In expert testimony, the evidence relies on the aid of professional s conversant with the claims. The experts provide their views on the case, these views are usually isolated, that give insights on well-rationalized decisions. However, the determination of the experts rests with the FTC. Consumer testimony is not usually sought in false advertisement determinations although the audience of these advertisements is consumers. The reason for the decline is the lack of a trustworthy way to guarantee the neutrality of consumers. Consumer surveys serves as one of the best data collection methods to determine accurately the cognition of consumers and their connotations. Just like any other surveys, the accuracy of consumer surveys depend on the sample size, the type of questions asked, the responses given, the techniques of analyzing the data and the interpretation on the findings. Consumer surveys are therefore other statistical methods that are open to manipulation just like advertisements in question. To cover unsuspecting audiences from false advertisers the relevant regulatory authorities should admit, solicit and use correctly the reliable data collected after a proper analysis using standard behavioral science and statistical techniques (Bernacchi p.27).
How Consumers View False Advertisement and its Effects
Latour and Latour (p.128) indicate that one of the most important decisions that consumers make is to determine if an advertisement is true of false. People accept new information as true until evidence to the contrary is presented. So then the evidence of false is inhibited or is absent then an individual has a difficult time unbelieving a seemingly true statement that is actually false. Consumers do not form a critical response for the information they obtain form advertisers. Product quality is subjective and therefore the impression created by misleading advertisements is not guaranteed to cause the audience to create a false belief of the state of the product. An audience has to process new information presented by advertisements in a deeper manner to detect any false claim. Anything that promotes rational thinking in an audience’s interpretation of advertisements is bound to make them detect fallacies.
Darke and Ritchie (p.124) conducted four experiments to show that deceptive advertisements increases distrusts and as a result people’s responses to subsequent advertisements is negatively affected. The negative effect was witnessed in both advertisements form the same falsifying source and second-party sources. The authors note that the negative effect is long lasting and had a broad impact. The negative influence ranged among several product categories and different geographical regions. When advertisements were discovered to be false, causing an effect on their beliefs, product attributed and value perceptions, they became overly resistant to further influence of advertising. The deceived audience rejected even the outright truths of product benefits with the same name brands.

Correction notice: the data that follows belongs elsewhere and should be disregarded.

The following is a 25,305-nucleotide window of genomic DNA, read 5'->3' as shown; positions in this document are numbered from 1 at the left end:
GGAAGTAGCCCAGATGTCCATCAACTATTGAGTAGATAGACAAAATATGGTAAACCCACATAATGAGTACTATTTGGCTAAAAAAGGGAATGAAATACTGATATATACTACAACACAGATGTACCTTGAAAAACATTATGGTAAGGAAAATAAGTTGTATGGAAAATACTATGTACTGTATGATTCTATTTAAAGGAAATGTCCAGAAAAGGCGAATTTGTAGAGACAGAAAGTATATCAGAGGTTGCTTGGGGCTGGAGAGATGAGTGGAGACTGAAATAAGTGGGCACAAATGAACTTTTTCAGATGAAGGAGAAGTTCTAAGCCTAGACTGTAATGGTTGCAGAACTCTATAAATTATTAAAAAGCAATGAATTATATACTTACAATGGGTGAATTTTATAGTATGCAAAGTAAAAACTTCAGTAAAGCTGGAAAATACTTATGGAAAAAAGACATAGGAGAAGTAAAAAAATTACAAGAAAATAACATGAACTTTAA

After the discovery of deception, the audience develops a negative bias that it uses to process systematically additional advertisements coming from the identical source. The biasness occurs in terms of the production of more negative thoughts and attitudes despite strong supporting arguments. To explain the subsequent defensiveness on second-party advertisement, despite the lower probability of being fooled again, the authors note that defensive stereotyping is the cause. In defensive stereotyping, the initial advertising deception activates the negative stereotypes regarding the whole concept of advertising and marketing. Therefore, the second advertiser finds an audience that is already defensive even before the reception of the advertisement, thus reducing the persuasiveness of the second advertisement.
When the audience discovers that an advertisement is false, they become aware of the dishonesty of the advertiser and feel bad for being fooled.
In order to prevent further insults to their intelligence, consumes evoke self-protective goals. They goals ensure that information processing is biased and the possibility of repeated fooling is minimized. When consumers become skeptical, they undermine the advantages of a free market. Deceptive advertisements can damage the whole advertising market in general and impact negatively on firms whose livelihood is dependent on advertisements. The risk associated with false advertising when the target audience reacts negatively is bigger than the benefit that the false advertisement might bring. Marketers should look for alternative ways to reach defensive consumers so that they influence a renewal of trust that is later spread through word of mouth (Darke and Ritchie p.126).
This paper concludes that, the ruling in the 1983 Jartran Case stating that advertisers must assume that the audience is of below average intelligence is wrong. As shown above, the audience has an above average intelligence capable of defending themselves against further deceptions from advertisements.